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Monte Hewett Says Housing Industry is Back

The demand already has increased, and new, high-tech, high paying jobs will increase the need for homes.

Monte Hewett is working on designing homes one room at a time for Avalon's residential section. That's the attention to detail and quality he knows future residents in the $600 million development will demand.

Hewett said he spent five hours with Lew Oliver the morning before he and all of the other consultants, partners and contractors stopped working to celebrate the groundbreaking on the site off Old Milton Parkway and GA 400 Monday afternoon.

Hewett has been building homes in the area since 1988.

Hewett said the housing industry is back, at least in this area. Few new homes had been built for years, and he said the supply had dropped to around 30,000 in the metro Atlanta area. The housing industry can count it as good news to hear job announcements such as GM's plans for 1,000 new workers at its IT Innovations Center in Roswell, AirWatch's plans for an 800-job expansion in Sandy Springs and recent plans for growth at companies such as State Farm. Those high tech workers with high paying jobs want a quality home, and they just might want to move to Avalon.

Hewett isn't alone in seeing a big change ahead. The demographics in Alpharetta have changed greatly since North American Properties managing partner Mark Toro was working for Cousins Properties on its developments along North Point Parkway. When North Point Mall was built, the average household income was $62,000. Now it's almost double that. The population has tripled. Shoppers aspiring for luxury had to Buckhead, or even New York.

"The apartment resident who was seeking Class A apartments in Alpharetta has been shut out as well. "There hasn't been new apartments in Alpharetta for 12 years," Toro said.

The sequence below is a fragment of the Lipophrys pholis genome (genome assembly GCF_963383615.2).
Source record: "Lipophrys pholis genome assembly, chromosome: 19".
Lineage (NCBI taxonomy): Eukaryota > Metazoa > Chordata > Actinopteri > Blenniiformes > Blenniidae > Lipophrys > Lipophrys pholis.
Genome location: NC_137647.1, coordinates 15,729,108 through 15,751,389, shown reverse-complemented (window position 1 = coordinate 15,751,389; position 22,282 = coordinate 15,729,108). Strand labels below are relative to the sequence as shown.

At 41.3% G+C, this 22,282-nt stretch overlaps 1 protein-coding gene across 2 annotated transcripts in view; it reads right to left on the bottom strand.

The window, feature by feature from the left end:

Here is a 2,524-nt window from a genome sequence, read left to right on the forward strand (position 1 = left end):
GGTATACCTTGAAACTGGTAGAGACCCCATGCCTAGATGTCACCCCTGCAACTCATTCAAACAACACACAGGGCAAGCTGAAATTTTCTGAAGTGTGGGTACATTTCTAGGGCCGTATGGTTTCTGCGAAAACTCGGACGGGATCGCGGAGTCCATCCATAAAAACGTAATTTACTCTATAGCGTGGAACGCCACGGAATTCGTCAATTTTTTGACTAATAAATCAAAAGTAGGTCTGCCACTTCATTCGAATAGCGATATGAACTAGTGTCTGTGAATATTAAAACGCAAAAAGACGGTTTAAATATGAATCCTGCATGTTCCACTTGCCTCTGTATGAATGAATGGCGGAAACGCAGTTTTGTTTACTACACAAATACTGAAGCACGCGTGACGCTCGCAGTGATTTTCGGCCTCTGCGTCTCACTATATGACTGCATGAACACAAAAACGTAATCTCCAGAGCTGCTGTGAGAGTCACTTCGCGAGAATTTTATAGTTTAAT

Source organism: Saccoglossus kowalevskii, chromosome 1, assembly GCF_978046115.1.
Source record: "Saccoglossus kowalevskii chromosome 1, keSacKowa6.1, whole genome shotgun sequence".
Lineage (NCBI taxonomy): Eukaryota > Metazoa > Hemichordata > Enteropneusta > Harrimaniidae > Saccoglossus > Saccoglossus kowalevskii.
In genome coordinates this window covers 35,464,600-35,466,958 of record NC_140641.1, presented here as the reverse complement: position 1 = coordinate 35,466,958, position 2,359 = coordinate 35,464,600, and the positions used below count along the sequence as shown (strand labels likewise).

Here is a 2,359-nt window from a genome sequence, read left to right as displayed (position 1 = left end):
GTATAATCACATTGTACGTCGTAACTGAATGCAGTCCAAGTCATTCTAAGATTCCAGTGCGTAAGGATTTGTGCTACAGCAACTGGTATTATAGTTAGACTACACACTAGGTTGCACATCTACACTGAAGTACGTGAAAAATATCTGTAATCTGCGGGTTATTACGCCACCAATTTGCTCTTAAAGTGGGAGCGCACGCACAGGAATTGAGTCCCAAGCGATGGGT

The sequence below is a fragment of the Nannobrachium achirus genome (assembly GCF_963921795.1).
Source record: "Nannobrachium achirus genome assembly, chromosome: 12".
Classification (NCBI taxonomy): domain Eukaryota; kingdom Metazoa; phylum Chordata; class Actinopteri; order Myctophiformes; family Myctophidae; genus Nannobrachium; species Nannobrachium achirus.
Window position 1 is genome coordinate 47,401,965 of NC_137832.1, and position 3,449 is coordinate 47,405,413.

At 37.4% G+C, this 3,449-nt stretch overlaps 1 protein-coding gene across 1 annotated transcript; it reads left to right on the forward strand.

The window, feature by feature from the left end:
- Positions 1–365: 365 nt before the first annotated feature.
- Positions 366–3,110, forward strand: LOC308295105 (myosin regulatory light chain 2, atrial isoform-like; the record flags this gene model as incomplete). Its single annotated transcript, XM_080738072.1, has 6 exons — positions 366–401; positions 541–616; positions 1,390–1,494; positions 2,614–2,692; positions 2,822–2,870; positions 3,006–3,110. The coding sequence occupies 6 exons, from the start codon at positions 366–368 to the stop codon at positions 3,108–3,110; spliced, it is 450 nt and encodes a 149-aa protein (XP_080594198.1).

A full-service hotel hasn't been built in Alpharetta for 12 years, either, he said.

With the construction of Avalon, Toro said there will be somewhere in North Fulton where you can walk to Whole Foods, walk to Regal Cinemas, walk to your office, from your office walk to lunch.

The reason Avalon will work today is because of all of these reasons, Toro said.

Retailers today are engaged in providing an experience to the guests when in past years they were "all about selling their stuff," he said. "Our job as landlords is to extend that experience from the story into the property."

North American Properties has a goal to connect Avalon to transit. "To provide a walk-able, mixed-use environment without a transit link, kind of defeats the purpose," Toro said.

Workers in Avalon will need to match the quality level of the shops and restaurants where they will be employed. High end stores demand higher quality employees, he said.

"These are not minimum wage high school kids," Toro said, they are people who get what service means.

 

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